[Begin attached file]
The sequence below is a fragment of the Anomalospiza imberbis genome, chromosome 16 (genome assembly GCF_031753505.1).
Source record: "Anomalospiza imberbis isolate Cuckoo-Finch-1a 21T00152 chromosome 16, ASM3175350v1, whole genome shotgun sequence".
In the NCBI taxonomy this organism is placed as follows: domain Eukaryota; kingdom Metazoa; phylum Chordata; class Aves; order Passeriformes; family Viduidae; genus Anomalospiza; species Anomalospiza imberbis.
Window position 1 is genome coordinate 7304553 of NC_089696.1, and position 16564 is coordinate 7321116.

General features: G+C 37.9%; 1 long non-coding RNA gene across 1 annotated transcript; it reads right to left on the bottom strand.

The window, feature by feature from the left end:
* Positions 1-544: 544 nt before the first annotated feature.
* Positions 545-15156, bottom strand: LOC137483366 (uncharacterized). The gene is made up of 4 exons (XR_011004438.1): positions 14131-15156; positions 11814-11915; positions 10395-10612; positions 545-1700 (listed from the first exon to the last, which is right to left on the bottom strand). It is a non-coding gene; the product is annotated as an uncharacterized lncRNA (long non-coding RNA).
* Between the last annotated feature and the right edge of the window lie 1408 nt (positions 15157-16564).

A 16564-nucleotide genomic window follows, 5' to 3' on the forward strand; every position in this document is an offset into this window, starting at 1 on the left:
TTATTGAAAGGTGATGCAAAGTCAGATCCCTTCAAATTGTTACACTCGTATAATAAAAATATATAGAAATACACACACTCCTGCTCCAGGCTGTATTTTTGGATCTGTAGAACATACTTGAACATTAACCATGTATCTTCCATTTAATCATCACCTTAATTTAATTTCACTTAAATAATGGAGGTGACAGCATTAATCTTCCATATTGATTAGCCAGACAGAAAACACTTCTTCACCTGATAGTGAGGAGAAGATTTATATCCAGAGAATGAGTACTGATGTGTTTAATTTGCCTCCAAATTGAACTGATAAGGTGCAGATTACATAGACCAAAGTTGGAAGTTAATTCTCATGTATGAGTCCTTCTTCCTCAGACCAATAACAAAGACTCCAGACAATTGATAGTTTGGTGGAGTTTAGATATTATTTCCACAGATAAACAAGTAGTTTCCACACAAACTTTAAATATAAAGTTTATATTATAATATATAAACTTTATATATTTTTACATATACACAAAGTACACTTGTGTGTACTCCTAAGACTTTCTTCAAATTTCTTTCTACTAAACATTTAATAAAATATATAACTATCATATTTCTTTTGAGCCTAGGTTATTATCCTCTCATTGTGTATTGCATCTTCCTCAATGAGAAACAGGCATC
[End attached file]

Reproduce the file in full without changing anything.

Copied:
The sequence below is a fragment of the Anomalospiza imberbis genome, chromosome 16 (genome assembly GCF_031753505.1).
Source record: "Anomalospiza imberbis isolate Cuckoo-Finch-1a 21T00152 chromosome 16, ASM3175350v1, whole genome shotgun sequence".
In the NCBI taxonomy this organism is placed as follows: domain Eukaryota; kingdom Metazoa; phylum Chordata; class Aves; order Passeriformes; family Viduidae; genus Anomalospiza; species Anomalospiza imberbis.
Window position 1 is genome coordinate 7304553 of NC_089696.1, and position 16564 is coordinate 7321116.

General features: G+C 37.9%; 1 long non-coding RNA gene across 1 annotated transcript; it reads right to left on the bottom strand.

The window, feature by feature from the left end:
* Positions 1-544: 544 nt before the first annotated feature.
* Positions 545-15156, bottom strand: LOC137483366 (uncharacterized). The gene is made up of 4 exons (XR_011004438.1): positions 14131-15156; positions 11814-11915; positions 10395-10612; positions 545-1700 (listed from the first exon to the last, which is right to left on the bottom strand). It is a non-coding gene; the product is annotated as an uncharacterized lncRNA (long non-coding RNA).
* Between the last annotated feature and the right edge of the window lie 1408 nt (positions 15157-16564).

A 16564-nucleotide genomic window follows, 5' to 3' on the forward strand; every position in this document is an offset into this window, starting at 1 on the left:
TTATTGAAAGGTGATGCAAAGTCAGATCCCTTCAAATTGTTACACTCGTATAATAAAAATATATAGAAATACACACACTCCTGCTCCAGGCTGTATTTTTGGATCTGTAGAACATACTTGAACATTAACCATGTATCTTCCATTTAATCATCACCTTAATTTAATTTCACTTAAATAATGGAGGTGACAGCATTAATCTTCCATATTGATTAGCCAGACAGAAAACACTTCTTCACCTGATAGTGAGGAGAAGATTTATATCCAGAGAATGAGTACTGATGTGTTTAATTTGCCTCCAAATTGAACTGATAAGGTGCAGATTACATAGACCAAAGTTGGAAGTTAATTCTCATGTATGAGTCCTTCTTCCTCAGACCAATAACAAAGACTCCAGACAATTGATAGTTTGGTGGAGTTTAGATATTATTTCCACAGATAAACAAGTAGTTTCCACACAAACTTTAAATATAAAGTTTATATTATAATATATAAACTTTATATATTTTTACATATACACAAAGTACACTTGTGTGTACTCCTAAGACTTTCTTCAAATTTCTTTCTACTAAACATTTAATAAAATATATAACTATCATATTTCTTTTGAGCCTAGGTTATTATCCTCTCATTGTGTATTGCATCTTCCTCAATGAGAAACAGGCATC